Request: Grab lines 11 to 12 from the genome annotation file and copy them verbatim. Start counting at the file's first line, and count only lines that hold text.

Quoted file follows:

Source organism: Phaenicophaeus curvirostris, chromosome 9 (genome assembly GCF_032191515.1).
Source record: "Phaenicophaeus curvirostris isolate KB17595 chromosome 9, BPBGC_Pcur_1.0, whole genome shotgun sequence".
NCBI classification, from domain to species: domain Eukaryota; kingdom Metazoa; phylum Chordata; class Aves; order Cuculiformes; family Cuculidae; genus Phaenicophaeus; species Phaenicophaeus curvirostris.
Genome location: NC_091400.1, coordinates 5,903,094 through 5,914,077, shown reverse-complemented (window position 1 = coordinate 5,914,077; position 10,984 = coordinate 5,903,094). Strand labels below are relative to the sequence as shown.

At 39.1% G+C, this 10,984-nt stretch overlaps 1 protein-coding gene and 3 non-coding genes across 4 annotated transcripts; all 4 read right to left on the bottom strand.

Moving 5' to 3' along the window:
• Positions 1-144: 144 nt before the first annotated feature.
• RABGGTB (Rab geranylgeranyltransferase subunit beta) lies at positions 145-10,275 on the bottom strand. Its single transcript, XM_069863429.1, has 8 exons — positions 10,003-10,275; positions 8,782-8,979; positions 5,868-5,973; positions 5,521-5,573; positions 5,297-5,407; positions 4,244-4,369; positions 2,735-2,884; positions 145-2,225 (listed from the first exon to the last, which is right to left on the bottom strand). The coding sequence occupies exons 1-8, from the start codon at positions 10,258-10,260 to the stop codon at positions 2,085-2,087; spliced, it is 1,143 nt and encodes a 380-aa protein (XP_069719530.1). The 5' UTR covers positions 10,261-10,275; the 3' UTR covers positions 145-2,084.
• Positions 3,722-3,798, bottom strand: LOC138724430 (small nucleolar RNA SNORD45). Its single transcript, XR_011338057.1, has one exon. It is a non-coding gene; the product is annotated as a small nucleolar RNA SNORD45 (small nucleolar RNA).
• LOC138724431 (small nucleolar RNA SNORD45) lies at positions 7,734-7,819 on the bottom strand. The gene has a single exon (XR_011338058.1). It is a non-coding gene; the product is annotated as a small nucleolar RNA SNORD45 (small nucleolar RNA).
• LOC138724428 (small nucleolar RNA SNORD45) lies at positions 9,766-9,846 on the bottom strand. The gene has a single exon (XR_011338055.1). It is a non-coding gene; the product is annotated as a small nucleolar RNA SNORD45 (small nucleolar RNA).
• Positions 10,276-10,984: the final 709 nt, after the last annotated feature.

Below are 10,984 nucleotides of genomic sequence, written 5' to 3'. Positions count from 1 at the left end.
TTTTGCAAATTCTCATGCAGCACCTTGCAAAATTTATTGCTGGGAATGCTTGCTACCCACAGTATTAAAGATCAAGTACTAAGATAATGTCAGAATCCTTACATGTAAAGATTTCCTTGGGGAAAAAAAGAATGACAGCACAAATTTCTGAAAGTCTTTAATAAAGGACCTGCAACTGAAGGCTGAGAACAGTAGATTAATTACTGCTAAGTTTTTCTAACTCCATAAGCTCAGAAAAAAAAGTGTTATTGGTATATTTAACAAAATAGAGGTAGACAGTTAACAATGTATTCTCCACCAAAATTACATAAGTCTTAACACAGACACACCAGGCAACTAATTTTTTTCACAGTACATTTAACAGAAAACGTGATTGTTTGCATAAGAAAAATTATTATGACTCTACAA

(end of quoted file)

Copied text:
• LOC138724428 (small nucleolar RNA SNORD45) lies at positions 9,766-9,846 on the bottom strand. The gene has a single exon (XR_011338055.1). It is a non-coding gene; the product is annotated as a small nucleolar RNA SNORD45 (small nucleolar RNA).
• Positions 10,276-10,984: the final 709 nt, after the last annotated feature.